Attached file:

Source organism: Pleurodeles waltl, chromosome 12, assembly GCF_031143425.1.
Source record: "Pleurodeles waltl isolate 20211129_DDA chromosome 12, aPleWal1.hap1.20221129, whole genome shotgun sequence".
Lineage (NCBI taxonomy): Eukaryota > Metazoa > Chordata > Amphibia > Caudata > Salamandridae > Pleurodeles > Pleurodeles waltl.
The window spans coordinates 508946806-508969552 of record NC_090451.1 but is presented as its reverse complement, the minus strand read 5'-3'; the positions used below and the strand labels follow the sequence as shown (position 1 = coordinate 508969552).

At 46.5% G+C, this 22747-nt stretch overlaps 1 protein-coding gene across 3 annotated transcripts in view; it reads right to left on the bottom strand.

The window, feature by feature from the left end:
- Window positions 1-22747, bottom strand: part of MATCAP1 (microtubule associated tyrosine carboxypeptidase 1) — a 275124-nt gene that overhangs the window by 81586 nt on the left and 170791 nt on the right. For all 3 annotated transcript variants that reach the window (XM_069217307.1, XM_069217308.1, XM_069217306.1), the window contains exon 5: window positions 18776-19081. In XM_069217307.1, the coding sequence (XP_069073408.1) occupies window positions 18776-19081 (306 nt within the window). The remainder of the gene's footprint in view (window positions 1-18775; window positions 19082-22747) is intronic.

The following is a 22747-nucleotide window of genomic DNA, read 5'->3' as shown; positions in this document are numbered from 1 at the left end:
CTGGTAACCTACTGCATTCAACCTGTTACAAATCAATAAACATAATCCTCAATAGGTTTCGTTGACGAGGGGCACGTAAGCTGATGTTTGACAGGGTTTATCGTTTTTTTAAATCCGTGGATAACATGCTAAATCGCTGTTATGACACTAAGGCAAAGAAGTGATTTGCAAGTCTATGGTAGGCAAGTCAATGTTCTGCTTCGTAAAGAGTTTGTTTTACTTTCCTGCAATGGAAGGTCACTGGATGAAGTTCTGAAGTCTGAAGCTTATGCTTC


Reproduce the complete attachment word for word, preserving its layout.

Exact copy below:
Source organism: Pleurodeles waltl, chromosome 12, assembly GCF_031143425.1.
Source record: "Pleurodeles waltl isolate 20211129_DDA chromosome 12, aPleWal1.hap1.20221129, whole genome shotgun sequence".
Lineage (NCBI taxonomy): Eukaryota > Metazoa > Chordata > Amphibia > Caudata > Salamandridae > Pleurodeles > Pleurodeles waltl.
The window spans coordinates 508946806-508969552 of record NC_090451.1 but is presented as its reverse complement, the minus strand read 5'-3'; the positions used below and the strand labels follow the sequence as shown (position 1 = coordinate 508969552).

At 46.5% G+C, this 22747-nt stretch overlaps 1 protein-coding gene across 3 annotated transcripts in view; it reads right to left on the bottom strand.

The window, feature by feature from the left end:
- Window positions 1-22747, bottom strand: part of MATCAP1 (microtubule associated tyrosine carboxypeptidase 1) — a 275124-nt gene that overhangs the window by 81586 nt on the left and 170791 nt on the right. For all 3 annotated transcript variants that reach the window (XM_069217307.1, XM_069217308.1, XM_069217306.1), the window contains exon 5: window positions 18776-19081. In XM_069217307.1, the coding sequence (XP_069073408.1) occupies window positions 18776-19081 (306 nt within the window). The remainder of the gene's footprint in view (window positions 1-18775; window positions 19082-22747) is intronic.

The following is a 22747-nucleotide window of genomic DNA, read 5'->3' as shown; positions in this document are numbered from 1 at the left end:
CTGGTAACCTACTGCATTCAACCTGTTACAAATCAATAAACATAATCCTCAATAGGTTTCGTTGACGAGGGGCACGTAAGCTGATGTTTGACAGGGTTTATCGTTTTTTTAAATCCGTGGATAACATGCTAAATCGCTGTTATGACACTAAGGCAAAGAAGTGATTTGCAAGTCTATGGTAGGCAAGTCAATGTTCTGCTTCGTAAAGAGTTTGTTTTACTTTCCTGCAATGGAAGGTCACTGGATGAAGTTCTGAAGTCTGAAGCTTATGCTTC